Ozone naturally forms part of the stratosphere, at a height of 45 km, thank to the reaction between three oxygen and UV rays. In this layer of the atmosphere, it works as a solar filter. At lower altitudes instead, it is considered a slightly polluting greenhouse gas. Ozone causes acid rain and some respiratory diseases.
Which countries emit more greenhouse gases in the world?
In 2015, experts calculated total world CO2 emissions in kilotonnes and consequently drew up a list of the most polluting countries.
The top 5 countries are:
followed by Japan, Brasil, Indonesia, Iran, and Canada.
Which countries emit more greenhouse gases in Europe?
In 2017, they drew up a ranking of the most polluting nations in Europe.
The top 10 countries are:
- Czech Republic
How can we reduce greenhouse gas emissions?
Nowadays, it’s important to develop strategies to reduce greenhouse gas emissions and also to contribute to the fight against global warming and climate change.
We have to do something for the future of our planet. Besides, it’s essential to ask governments to implement effective environmental policies.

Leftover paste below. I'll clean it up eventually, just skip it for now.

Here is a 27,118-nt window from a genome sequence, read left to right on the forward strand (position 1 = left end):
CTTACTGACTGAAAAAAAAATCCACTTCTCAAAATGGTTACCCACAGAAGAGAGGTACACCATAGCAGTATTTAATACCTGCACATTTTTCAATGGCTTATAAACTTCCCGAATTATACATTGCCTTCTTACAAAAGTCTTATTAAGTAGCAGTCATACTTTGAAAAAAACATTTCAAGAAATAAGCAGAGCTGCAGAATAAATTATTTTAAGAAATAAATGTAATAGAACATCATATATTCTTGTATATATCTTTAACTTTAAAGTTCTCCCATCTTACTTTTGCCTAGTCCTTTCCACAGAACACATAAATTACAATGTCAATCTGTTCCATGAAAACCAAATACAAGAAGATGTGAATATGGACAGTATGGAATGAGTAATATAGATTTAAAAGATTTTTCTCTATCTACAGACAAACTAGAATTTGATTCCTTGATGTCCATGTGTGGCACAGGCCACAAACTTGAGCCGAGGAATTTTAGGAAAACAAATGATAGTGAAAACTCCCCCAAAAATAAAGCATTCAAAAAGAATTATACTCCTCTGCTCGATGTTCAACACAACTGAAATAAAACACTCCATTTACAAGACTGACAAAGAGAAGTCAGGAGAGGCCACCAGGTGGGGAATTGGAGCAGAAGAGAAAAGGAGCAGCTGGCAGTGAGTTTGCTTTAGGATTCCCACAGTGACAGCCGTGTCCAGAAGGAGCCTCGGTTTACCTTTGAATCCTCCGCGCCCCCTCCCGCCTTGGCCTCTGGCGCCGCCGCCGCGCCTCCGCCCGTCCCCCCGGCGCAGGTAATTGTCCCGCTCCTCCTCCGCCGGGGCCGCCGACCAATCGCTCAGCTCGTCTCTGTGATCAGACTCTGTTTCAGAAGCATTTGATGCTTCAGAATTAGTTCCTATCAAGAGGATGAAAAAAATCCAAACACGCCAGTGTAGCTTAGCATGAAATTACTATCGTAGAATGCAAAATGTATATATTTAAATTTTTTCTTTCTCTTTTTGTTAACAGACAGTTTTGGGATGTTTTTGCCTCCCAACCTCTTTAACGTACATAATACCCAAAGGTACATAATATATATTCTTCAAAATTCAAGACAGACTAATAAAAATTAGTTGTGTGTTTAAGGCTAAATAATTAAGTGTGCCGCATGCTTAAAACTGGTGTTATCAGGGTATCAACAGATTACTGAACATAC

10 good actions to undertake in everyday life to reduce greenhouse gas
- Reduce air travel and avoid making stopovers by choosing an airline that is sensitive to environmental issues. Aircraft is the most polluting means of transport and emits more CO2 than trains, cars, and bicycles.
- Choose hotel facilities that have environmental issues close to their heart. The place we choose for our holidays must respect certain standards. Here is the Ecobnb ecological proposal with the most frequently asked questions.
- Opt for electric or hybrid cars: fewer emissions for our daily green journeys.
- Reconsider daily travel: we prefer public transport, cycling or a nice walk… it’s good for the environment and also for health!
- Think about the placement of photovoltaic panels for our household needs. For those who live in the city and don’t have adequate space for this green choice also the choice of renewable energy suppliers are a good option.
- To reduce the amount of CO2 in the atmosphere and fight deforestation, it may be a good idea to plant trees or take part in tree planting campaigns.
- Separate collection is a simple and effective way to face greenhouse gas emissions and to pollute less.
- Reduce meat consumption and prefer a diet rich in vegetables. Meat production emits more CO2 and consumes more water than vegetable production. One less steak can save the planet!
- Do not waste energy: turn off all appliances when not in operation, use low-energy bulbs, buy low-consumption appliances and get used to reusable bags.
- Local products are better than those produced intensively and are good for the planet. If you have a garden (or even just a terrace) and free time, a home garden is a great idea to spend time in contact with nature and learn new things!